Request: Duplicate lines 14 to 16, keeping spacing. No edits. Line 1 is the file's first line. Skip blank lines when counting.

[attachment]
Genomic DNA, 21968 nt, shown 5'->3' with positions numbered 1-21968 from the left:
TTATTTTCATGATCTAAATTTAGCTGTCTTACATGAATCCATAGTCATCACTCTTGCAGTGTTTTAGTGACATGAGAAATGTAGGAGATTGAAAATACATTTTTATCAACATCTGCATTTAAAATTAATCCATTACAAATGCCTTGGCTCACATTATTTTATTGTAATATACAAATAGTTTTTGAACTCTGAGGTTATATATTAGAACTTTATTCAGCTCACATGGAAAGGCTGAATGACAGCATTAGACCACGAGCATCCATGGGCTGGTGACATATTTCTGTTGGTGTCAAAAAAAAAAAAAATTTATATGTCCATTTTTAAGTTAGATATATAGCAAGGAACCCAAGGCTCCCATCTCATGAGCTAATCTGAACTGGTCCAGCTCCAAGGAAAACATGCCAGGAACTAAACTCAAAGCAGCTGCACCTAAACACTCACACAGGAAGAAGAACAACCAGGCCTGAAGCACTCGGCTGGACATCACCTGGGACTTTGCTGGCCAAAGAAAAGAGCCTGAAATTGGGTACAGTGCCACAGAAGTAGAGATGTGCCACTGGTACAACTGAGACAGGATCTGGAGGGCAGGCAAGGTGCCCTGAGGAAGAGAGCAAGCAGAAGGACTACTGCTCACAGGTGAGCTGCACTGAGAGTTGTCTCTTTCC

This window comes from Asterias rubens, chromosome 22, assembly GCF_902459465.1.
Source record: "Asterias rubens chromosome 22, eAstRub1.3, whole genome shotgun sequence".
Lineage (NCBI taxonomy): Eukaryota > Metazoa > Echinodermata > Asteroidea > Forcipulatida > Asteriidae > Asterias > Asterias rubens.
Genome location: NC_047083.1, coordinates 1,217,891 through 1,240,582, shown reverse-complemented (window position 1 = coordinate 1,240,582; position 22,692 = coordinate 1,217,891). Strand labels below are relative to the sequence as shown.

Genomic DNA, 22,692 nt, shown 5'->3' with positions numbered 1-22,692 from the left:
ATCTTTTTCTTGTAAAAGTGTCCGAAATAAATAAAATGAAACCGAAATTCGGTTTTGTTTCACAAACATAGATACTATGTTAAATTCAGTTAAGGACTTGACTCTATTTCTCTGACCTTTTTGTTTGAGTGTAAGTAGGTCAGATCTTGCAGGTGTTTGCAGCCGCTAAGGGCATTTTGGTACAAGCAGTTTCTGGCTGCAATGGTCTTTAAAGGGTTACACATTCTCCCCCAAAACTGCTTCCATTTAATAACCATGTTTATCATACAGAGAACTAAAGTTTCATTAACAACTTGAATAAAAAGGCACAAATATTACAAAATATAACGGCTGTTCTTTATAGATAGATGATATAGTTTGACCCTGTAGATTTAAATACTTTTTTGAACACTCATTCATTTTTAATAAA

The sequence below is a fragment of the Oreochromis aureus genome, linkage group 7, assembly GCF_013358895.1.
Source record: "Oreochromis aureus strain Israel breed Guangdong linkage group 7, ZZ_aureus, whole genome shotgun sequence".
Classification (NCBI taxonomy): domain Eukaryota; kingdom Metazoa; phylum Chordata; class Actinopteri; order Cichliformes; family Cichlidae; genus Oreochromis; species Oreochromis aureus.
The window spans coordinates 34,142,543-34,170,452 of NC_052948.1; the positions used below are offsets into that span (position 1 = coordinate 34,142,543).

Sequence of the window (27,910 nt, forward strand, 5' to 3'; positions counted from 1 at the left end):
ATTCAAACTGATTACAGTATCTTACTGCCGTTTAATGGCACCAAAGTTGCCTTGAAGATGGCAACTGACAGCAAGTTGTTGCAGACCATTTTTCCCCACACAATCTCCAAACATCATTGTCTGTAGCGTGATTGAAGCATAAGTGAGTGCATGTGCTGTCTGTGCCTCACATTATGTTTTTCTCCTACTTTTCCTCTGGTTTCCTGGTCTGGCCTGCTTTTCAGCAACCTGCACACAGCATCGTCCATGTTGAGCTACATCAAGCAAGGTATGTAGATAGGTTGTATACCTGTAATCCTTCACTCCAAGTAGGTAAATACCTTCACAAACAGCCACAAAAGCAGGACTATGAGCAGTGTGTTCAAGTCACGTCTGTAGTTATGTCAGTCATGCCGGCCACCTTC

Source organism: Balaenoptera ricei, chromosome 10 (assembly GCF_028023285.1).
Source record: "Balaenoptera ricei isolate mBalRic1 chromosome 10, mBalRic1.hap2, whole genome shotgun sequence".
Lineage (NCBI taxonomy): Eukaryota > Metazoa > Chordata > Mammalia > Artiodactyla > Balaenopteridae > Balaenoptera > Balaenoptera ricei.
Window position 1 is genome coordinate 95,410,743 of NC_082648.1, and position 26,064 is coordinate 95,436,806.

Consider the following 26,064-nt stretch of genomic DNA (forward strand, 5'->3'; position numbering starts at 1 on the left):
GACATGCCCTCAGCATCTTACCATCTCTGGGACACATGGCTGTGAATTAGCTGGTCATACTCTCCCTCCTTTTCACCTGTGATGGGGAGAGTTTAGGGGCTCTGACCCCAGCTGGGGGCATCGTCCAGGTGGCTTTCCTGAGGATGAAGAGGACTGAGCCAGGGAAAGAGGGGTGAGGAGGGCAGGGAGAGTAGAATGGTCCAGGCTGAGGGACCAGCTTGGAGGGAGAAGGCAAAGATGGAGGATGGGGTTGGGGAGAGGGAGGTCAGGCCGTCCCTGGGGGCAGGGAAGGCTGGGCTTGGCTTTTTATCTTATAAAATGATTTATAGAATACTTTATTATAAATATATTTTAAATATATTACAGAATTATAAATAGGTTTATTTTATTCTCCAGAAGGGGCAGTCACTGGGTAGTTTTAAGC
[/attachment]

ATTCAAACTGATTACAGTATCTTACTGCCGTTTAATGGCACCAAAGTTGCCTTGAAGATGGCAACTGACAGCAAGTTGTTGCAGACCATTTTTCCCCACACAATCTCCAAACATCATTGTCTGTAGCGTGATTGAAGCATAAGTGAGTGCATGTGCTGTCTGTGCCTCACATTATGTTTTTCTCCTACTTTTCCTCTGGTTTCCTGGTCTGGCCTGCTTTTCAGCAACCTGCACACAGCATCGTCCATGTTGAGCTACATCAAGCAAGGTATGTAGATAGGTTGTATACCTGTAATCCTTCACTCCAAGTAGGTAAATACCTTCACAAACAGCCACAAAAGCAGGACTATGAGCAGTGTGTTCAAGTCACGTCTGTAGTTATGTCAGTCATGCCGGCCACCTTC

Source organism: Balaenoptera ricei, chromosome 10 (assembly GCF_028023285.1).
Source record: "Balaenoptera ricei isolate mBalRic1 chromosome 10, mBalRic1.hap2, whole genome shotgun sequence".